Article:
1445 Oil on oak panel, 57 x 36 cm Museum der Bildenden K?nste, Leipzig This small Visitation, probably intended as a single panel, is related to the Miraflores Altarpiece, not in subject but in style. Comparatively speaking, it is a narrative picture, showing a definite event in its appropriate surroundings. Shortly after the Annunciation, Mary visits her cousin Elisabeth, who despite her advanced age has miraculously become pregnant, and has been carrying the future John the Baptist for six months. The picture illustrates the circumstances of the meeting described in St. Luke's Gospel much more clearly than many other earlier depictions. For example, the landscape divided up by paths behind the Virgin Mary, from which she seems to be approaching small figures of people riding and walking indicate that it is passable - show that she has traveled a long way to visit her cousin. Elisabeth lives in hilly country, represented by the hill with the complex of fortress-like buildings outside which her husband Zacharias is playing with a dog. The open courtyard gateway, and even more so the path dynamically winding downward, show that the pregnant older woman has hurried respectfully to meet the young girl as Mary takes the last few steps. Each of them acknowledges the miracle of pregnancy and is laying a hand on the other's belly, while Elisabeth's outstretched arm and pale hand, shown against Mary's dark blue dress, leave us in no doubt which is the more important child. The gestures, at once tender and eloquent, are typical of Rogier's expressive style. The picture is also closely related to the version of the same subject on the right wing of the Annunciation Triptych (Galleria Sabauda, Turin) which is of the same width but considerably taller and thus makes a much narrower composition. The smaller version therefore appears less dramatic by comparison; Elisabeth's house does not tower over her so much. It is possible that an older design by Rogier was the model for both painting. These hands and facial types, the figures, and such features as the modeling of the forms resemble those of the Miraflores Altarpiece. Dendrochronology provides a useful lead to the date of the Visitation, for the wooden panel used comes from the same piece of timber as a part of the panels of the picture known as the Abegg Triptych (Riggisberg near Berne), which was painted in Rogier's workshop and can be dated to around 1445.Artist:WEYDEN, Rogier van der Title: Visitation Painted in 1401-1450 , Flemish - - painting : religious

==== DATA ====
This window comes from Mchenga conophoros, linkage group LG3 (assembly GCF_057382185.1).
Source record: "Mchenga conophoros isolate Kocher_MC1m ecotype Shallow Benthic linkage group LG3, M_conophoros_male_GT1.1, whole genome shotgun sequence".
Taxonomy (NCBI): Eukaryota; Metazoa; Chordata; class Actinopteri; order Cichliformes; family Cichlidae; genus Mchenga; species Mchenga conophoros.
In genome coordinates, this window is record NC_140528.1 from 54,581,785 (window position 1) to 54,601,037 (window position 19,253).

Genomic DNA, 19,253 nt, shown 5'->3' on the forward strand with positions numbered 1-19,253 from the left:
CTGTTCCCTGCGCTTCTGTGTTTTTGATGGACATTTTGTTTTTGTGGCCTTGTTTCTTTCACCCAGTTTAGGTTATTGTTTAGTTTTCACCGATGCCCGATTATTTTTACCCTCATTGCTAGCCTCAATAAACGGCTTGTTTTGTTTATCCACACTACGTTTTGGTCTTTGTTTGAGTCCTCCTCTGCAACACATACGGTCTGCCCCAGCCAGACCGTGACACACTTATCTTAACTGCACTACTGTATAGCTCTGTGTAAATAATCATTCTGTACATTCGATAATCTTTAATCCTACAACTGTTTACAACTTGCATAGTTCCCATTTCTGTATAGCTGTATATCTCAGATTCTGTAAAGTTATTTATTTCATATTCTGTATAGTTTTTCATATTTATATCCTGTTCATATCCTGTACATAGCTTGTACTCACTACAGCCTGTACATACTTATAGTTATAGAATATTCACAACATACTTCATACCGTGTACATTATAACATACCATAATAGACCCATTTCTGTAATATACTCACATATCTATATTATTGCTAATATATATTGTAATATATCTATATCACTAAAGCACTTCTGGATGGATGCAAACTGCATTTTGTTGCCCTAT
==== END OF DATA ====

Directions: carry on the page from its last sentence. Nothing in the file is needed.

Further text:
WEYDEN, Rogier van der Portrait of a Man oil

    Portrait of a Man
   new21/WEYDEN, Rogier van der-964282.jpg
  Pintura identificación::  63878
  1450 Oil on panel, 75 x 50 cm Koninklijk Museum voor Schone Kunsten, Antwerp This portrait is probably a copy from c. 1500 of an original by Rogier van der Weyden which, judging by the fashion of the clothes, was executed around or shortly after the middle of the century. An unusual feature is the elegant low neck, which makes the face seem small. Possibly this, like the clock, and the inscriptions reminding the viewer of the transience of life, was a deviation from the original.Artist:WEYDEN, Rogier van der Title: Portrait of a Man Painted in 1401-1450 , Flemish - - painting : portrait